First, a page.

America’s Independence Day conjures up thoughts of flags, parades, fireworks. When you think of how this all started, where this all came from, you maybe conjure up visions of the revolutionary war, men in powdered wigs signing the Declaration of Independence, Paul Revere, George Washington. America’s independence maybe started way back in the 1700s, but it continues today. And sometime in between then and now is the story of how my family became Americans.
I won’t give you the whole story now, of course, but maybe someday, when I am finished with it and get it published, you will buy a copy. I will sign it for you. In the meantime, let me share with you a day in 1924.
On September 1, the SS Republic, sailing from Germany, docked at Ellis Island. A young mother and her four children, ages 11 to 5, walked off the ship and touched American soil for the first time. After spending hours in immigration lines, struggling with the foreign language, Emma, her two daughters and two younger sons were finally joined by her husband and oldest son who had made the same journey a year earlier.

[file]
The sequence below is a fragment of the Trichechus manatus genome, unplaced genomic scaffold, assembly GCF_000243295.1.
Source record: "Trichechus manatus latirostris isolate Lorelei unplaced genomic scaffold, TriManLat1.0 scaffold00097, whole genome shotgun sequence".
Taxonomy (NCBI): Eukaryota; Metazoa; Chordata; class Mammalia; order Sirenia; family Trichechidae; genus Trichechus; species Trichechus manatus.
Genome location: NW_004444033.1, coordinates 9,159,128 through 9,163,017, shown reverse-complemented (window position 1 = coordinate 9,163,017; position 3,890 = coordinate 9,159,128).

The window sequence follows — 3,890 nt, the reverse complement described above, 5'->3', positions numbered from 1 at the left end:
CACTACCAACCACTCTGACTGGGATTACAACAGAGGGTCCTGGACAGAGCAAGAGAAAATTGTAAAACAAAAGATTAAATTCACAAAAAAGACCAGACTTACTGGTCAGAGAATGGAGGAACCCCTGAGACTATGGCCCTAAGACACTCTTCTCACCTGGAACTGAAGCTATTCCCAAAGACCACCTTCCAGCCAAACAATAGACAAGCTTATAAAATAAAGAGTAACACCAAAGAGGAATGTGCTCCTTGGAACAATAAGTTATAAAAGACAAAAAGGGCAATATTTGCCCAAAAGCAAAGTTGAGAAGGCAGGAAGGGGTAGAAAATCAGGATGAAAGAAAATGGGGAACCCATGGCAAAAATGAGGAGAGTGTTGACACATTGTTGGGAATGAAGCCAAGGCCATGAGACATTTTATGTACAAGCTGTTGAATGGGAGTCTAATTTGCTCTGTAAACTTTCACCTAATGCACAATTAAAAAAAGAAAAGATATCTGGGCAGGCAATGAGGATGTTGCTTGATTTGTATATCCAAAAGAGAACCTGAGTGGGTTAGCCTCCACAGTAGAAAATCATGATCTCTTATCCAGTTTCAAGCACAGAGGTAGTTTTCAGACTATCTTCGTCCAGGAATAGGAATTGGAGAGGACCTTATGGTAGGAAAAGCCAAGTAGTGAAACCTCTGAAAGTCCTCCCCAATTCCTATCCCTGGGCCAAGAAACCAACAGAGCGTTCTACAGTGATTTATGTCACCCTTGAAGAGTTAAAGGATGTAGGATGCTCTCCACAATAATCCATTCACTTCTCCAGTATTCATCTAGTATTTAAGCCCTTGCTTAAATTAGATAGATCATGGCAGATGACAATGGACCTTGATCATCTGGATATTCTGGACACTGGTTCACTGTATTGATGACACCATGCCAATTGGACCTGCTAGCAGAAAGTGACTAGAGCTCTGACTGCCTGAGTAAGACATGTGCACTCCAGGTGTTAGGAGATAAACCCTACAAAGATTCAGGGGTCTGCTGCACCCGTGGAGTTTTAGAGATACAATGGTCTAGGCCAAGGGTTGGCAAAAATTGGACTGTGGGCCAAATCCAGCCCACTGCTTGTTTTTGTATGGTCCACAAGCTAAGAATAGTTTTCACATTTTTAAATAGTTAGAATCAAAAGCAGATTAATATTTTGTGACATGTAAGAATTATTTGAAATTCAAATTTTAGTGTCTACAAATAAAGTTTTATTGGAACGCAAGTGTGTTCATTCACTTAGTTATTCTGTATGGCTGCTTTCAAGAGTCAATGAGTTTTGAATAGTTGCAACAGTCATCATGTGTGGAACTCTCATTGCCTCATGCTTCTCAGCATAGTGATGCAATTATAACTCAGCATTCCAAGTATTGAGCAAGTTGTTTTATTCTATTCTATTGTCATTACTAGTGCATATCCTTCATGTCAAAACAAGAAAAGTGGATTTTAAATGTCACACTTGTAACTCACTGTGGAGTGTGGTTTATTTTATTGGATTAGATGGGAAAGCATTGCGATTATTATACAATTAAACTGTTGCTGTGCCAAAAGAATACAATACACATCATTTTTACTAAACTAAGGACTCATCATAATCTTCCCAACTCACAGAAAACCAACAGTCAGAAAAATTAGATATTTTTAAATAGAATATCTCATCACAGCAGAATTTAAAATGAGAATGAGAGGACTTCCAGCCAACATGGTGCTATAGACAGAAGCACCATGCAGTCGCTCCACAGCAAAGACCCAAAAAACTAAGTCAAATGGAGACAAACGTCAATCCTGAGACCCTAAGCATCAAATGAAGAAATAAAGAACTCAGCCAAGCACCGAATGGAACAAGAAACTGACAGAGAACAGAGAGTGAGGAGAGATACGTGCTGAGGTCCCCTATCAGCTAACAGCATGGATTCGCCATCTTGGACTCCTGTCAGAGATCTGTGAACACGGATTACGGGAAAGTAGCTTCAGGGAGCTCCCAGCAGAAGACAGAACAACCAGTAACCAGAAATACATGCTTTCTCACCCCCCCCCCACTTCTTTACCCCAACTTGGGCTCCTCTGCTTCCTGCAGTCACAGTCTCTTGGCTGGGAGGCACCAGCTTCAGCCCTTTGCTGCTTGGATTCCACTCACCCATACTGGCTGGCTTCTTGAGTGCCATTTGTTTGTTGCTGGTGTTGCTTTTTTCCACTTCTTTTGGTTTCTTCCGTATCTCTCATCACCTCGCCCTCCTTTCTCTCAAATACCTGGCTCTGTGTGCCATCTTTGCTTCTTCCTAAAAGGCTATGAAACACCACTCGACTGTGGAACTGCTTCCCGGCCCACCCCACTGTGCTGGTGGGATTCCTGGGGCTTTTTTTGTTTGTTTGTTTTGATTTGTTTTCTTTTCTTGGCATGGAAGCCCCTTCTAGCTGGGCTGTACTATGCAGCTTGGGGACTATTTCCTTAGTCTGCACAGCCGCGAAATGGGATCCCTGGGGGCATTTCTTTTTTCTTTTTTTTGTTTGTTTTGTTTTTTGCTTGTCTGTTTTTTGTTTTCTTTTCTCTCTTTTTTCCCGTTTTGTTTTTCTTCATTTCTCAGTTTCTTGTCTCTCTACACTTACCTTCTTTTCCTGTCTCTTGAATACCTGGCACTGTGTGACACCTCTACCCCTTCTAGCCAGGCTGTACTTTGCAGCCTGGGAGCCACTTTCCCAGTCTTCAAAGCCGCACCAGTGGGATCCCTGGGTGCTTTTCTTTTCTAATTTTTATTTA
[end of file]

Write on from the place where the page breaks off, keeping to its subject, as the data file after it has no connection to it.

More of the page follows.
They would eventually settle in Chicago, where life continued to be a struggle, but was nothing compared to the poverty they had known in Germany. The middle son, Paul, got a job selling newspapers on the street corner, keeping one cent from each of the three cent papers he sold.
In 1934, when Paul was 19 years old, the family moved to Tripoli, Wisconsin, where they took up farming. His siblings all married, some moving away, some staying nearby, but Paul stayed on the farm, helping his twice-widowed mother. He was 30 and driving a school bus to supplement the farm’s income, when he asked one of the female students on his bus to the dance. The rest as they say is history.
In 1961, Paul, then 47, would hold his newborn baby in his arms. He and his wife would name their youngest child Christine Marie. Paul’s life as an American was more than complete. And mine was just beginning.